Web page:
Overall, the Steinbocks are surprisingly supportive and protective feeling for boots that are only just over a kilo for the pair - I think this makes them well suited for rough and rocky terrain rather than for wearing for long days doing big mileage on well made trails or tracks.

On foot in the North Pennines  © Toby Archer
On foot in the North Pennines
© Toby Archer

Outsole

The sole is worthy of note. Rather than the ubiquitous Vibram, Dolomite have used Michelin All Terrain soles that they claim "ensure an excellent impact absorption, traction and grip." I've heard, at best, mixed reports of Michelin's boot soles in the past, but these are - as far as I've experienced so far - superb. They have an aggressive tread pattern which grips on mud and wet grass as well as anything, but they seem to grip really rather well on wet and muddy rock too - even polished limestone slabs. I think that the Michelin soles on the Steinbock are great.

Not just for day walks  © Toby Archer
Not just for day walks
© Toby Archer

Fit

Coming in both men's and women's versions, Dolomite say the Steinbock is a "regular fit". I'm not completely sure what that means, but they fit my wide feel well enough. For decades I thought I was UK 8/Euro 42 but often that meant lots of space in front of my toes in order to get the width. In recent years I've been increasingly trying 7.5/41.5 which is what I went for in the Steinbock. The 7.5s perhaps are a tad snug in width but I've had no blisters or hot spots from that, and they feel like a snug fit elsewhere.

The first time I used the boots we did a 15km loop in the White Peak taking in Chrome Hill. I was carrying my nearly 3-year-old for much of it in a child carrier - the combined weight of which must be about 18kg - and boots were superb, not a blister, not a hotspot. After the 25km day in the northern Pennines, the second day of an overnight backpack (although I only walked about 8km the afternoon before) my feet were tired but again no blisters.

Summary

Overall the Steinbocks are great boots - I even think they look quite cool, although these things are in the eye of the beholder! Perhaps they're best for day walks or short backpacking trips in rocky and rough mountain terrain rather than long distance hiking on gentler, hard-packed trails. With my dodgy ankles from decades of stumbling around hills and mountains around the world, I've often been grateful for the support the Steinbock offer. With an RRP of £200 they aren't even particularly expensive for durable and protective boots for tough 3-season hikes in the mountains, and I suspect they are lighter than most that give as much support.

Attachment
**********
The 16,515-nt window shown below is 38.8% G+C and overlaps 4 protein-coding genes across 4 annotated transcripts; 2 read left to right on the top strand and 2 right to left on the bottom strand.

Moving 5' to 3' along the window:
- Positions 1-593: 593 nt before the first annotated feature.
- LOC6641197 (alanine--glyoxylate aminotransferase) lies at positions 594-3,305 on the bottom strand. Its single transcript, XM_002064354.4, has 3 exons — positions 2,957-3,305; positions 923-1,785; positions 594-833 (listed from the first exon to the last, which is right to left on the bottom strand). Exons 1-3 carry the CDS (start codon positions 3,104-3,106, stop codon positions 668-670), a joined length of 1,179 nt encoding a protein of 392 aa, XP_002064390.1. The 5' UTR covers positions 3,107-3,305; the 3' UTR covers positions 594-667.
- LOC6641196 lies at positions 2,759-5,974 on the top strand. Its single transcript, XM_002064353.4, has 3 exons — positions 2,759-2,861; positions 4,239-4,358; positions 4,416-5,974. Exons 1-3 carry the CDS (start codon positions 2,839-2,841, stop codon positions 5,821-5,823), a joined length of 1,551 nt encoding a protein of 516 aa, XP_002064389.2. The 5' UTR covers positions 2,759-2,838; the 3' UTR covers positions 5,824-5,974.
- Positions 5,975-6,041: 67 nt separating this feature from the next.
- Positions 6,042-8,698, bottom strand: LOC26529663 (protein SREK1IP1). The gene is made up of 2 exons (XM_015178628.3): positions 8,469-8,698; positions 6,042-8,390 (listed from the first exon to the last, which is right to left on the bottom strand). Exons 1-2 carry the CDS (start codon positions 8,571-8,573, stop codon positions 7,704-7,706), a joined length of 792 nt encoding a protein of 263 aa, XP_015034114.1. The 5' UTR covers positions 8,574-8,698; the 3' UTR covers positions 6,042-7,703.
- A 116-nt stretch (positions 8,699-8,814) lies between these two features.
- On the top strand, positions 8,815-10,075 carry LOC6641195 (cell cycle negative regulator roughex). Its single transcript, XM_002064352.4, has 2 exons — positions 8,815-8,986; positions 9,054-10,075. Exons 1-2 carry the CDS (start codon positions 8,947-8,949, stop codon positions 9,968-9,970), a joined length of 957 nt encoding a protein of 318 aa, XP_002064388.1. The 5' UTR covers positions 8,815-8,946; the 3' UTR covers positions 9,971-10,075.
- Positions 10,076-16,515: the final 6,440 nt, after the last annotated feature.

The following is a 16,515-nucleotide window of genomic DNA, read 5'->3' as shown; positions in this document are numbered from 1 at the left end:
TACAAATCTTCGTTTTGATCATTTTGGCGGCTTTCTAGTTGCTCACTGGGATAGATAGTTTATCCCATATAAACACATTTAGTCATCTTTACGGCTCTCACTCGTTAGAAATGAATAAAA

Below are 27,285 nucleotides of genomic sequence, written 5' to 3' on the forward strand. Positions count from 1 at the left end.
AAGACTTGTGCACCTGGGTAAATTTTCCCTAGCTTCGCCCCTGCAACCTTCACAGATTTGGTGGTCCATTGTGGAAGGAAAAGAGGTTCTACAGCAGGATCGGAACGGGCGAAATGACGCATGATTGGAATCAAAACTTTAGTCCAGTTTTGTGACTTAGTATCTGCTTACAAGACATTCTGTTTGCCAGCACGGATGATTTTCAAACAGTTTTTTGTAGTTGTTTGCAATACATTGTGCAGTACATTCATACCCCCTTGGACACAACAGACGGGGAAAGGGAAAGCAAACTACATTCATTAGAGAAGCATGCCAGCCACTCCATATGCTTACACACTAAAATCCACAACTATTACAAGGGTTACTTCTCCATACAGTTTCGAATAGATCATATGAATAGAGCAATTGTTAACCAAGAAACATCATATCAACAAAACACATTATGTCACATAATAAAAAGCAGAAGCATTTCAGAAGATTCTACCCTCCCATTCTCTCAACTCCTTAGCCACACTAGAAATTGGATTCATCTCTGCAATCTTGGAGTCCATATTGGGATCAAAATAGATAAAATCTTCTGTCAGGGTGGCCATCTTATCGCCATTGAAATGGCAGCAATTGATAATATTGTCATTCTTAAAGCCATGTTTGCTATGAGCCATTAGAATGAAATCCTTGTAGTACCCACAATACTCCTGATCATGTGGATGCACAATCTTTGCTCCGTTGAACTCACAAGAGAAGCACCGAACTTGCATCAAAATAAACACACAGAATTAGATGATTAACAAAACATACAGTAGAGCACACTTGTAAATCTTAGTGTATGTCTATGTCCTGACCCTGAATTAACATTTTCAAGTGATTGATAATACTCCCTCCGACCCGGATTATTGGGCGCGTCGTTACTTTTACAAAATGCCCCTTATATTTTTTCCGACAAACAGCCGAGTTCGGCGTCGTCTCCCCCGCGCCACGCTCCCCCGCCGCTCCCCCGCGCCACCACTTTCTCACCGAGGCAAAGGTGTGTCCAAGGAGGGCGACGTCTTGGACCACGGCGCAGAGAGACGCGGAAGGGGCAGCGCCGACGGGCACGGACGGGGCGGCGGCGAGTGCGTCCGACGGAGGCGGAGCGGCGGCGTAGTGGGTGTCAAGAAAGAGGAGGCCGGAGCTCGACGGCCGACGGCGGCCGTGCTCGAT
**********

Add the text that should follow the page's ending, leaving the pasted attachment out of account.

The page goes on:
Dolomite say:

The Steinbock WT GTX is a lightweight high-performance shoe, designed for summer hikes and day-long mountain excursions. Crafted to provide the ultimate freshness to the wearers feet, it features a high-tech Perspair® upper, a Climafresh Ice Capsule footbed and a waterproof Gore-Tex® lining: a skillful combination of technologies which ensure a revolutionary breathability and lightness. The innovative Michelin® All Terrain sole ensure an excellent impact absorption, traction and grip. A full package of features which make this hiking shoe a must-have for modern trekkers.

  • Sizes: 4-12 with half sizes (men) 4-8 (women)
  • Approx weight: 1kg/pair
  • Upper: Perspair® Woven fabric - Stretch fabric
  • Lining: Gore-tex Extended Comfort Footwear Vision 3ly - Gore-tex elastic laminate Jazz 3ly
  • Sole: 2 Density moulded Eva - Michelin® All Terrain bottom
  • Footbed: Moulded Eva
  • All Terrain Michelin® sole
  • Regular fit

For more info see dolomite.it